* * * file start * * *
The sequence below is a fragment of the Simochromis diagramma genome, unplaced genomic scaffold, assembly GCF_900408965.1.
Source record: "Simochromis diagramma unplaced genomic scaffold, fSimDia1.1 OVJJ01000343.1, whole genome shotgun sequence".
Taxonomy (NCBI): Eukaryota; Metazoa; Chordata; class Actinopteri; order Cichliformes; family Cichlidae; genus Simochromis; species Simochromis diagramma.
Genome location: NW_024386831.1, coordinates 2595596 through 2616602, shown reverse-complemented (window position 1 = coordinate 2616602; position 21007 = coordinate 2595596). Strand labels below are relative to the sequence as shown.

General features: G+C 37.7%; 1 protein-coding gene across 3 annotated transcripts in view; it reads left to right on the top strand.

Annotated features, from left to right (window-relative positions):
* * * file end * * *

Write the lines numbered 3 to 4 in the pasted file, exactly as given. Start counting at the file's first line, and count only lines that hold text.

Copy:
Taxonomy (NCBI): Eukaryota; Metazoa; Chordata; class Actinopteri; order Cichliformes; family Cichlidae; genus Simochromis; species Simochromis diagramma.
Genome location: NW_024386831.1, coordinates 2595596 through 2616602, shown reverse-complemented (window position 1 = coordinate 2616602; position 21007 = coordinate 2595596). Strand labels below are relative to the sequence as shown.